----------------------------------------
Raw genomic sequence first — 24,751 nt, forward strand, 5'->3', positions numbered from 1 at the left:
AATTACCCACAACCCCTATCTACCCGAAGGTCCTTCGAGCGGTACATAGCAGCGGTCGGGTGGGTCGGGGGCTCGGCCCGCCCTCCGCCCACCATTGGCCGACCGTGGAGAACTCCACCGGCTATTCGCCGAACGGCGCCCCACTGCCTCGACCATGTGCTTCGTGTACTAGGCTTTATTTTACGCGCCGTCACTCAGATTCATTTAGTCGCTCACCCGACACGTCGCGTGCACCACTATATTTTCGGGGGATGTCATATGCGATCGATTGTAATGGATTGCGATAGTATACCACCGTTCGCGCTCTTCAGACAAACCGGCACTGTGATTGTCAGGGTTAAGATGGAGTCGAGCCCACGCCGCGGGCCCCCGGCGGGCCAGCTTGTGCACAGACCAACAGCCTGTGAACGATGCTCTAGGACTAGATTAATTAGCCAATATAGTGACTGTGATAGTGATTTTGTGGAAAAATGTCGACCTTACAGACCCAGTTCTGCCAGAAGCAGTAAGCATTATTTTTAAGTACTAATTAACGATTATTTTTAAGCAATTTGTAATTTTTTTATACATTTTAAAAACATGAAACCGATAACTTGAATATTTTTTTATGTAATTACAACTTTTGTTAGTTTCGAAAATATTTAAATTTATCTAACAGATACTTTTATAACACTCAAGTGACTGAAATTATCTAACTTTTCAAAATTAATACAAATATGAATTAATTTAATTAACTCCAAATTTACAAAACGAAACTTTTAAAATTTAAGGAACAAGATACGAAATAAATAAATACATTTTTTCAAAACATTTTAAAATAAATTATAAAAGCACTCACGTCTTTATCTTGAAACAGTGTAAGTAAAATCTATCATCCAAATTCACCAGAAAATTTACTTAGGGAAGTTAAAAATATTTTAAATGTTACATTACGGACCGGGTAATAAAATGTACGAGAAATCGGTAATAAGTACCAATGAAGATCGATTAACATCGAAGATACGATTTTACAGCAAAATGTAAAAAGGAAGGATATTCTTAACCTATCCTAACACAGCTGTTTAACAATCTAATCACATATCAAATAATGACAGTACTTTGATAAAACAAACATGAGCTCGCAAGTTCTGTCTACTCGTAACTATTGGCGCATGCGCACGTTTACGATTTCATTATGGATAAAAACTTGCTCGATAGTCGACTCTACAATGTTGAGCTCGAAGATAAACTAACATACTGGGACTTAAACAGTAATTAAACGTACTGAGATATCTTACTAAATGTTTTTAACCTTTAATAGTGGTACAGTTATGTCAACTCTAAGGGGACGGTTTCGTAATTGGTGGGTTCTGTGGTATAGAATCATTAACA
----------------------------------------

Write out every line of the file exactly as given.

Raw genomic sequence first — 24,751 nt, forward strand, 5'->3', positions numbered from 1 at the left:
AATTACCCACAACCCCTATCTACCCGAAGGTCCTTCGAGCGGTACATAGCAGCGGTCGGGTGGGTCGGGGGCTCGGCCCGCCCTCCGCCCACCATTGGCCGACCGTGGAGAACTCCACCGGCTATTCGCCGAACGGCGCCCCACTGCCTCGACCATGTGCTTCGTGTACTAGGCTTTATTTTACGCGCCGTCACTCAGATTCATTTAGTCGCTCACCCGACACGTCGCGTGCACCACTATATTTTCGGGGGATGTCATATGCGATCGATTGTAATGGATTGCGATAGTATACCACCGTTCGCGCTCTTCAGACAAACCGGCACTGTGATTGTCAGGGTTAAGATGGAGTCGAGCCCACGCCGCGGGCCCCCGGCGGGCCAGCTTGTGCACAGACCAACAGCCTGTGAACGATGCTCTAGGACTAGATTAATTAGCCAATATAGTGACTGTGATAGTGATTTTGTGGAAAAATGTCGACCTTACAGACCCAGTTCTGCCAGAAGCAGTAAGCATTATTTTTAAGTACTAATTAACGATTATTTTTAAGCAATTTGTAATTTTTTTATACATTTTAAAAACATGAAACCGATAACTTGAATATTTTTTTATGTAATTACAACTTTTGTTAGTTTCGAAAATATTTAAATTTATCTAACAGATACTTTTATAACACTCAAGTGACTGAAATTATCTAACTTTTCAAAATTAATACAAATATGAATTAATTTAATTAACTCCAAATTTACAAAACGAAACTTTTAAAATTTAAGGAACAAGATACGAAATAAATAAATACATTTTTTCAAAACATTTTAAAATAAATTATAAAAGCACTCACGTCTTTATCTTGAAACAGTGTAAGTAAAATCTATCATCCAAATTCACCAGAAAATTTACTTAGGGAAGTTAAAAATATTTTAAATGTTACATTACGGACCGGGTAATAAAATGTACGAGAAATCGGTAATAAGTACCAATGAAGATCGATTAACATCGAAGATACGATTTTACAGCAAAATGTAAAAAGGAAGGATATTCTTAACCTATCCTAACACAGCTGTTTAACAATCTAATCACATATCAAATAATGACAGTACTTTGATAAAACAAACATGAGCTCGCAAGTTCTGTCTACTCGTAACTATTGGCGCATGCGCACGTTTACGATTTCATTATGGATAAAAACTTGCTCGATAGTCGACTCTACAATGTTGAGCTCGAAGATAAACTAACATACTGGGACTTAAACAGTAATTAAACGTACTGAGATATCTTACTAAATGTTTTTAACCTTTAATAGTGGTACAGTTATGTCAACTCTAAGGGGACGGTTTCGTAATTGGTGGGTTCTGTGGTATAGAATCATTAACA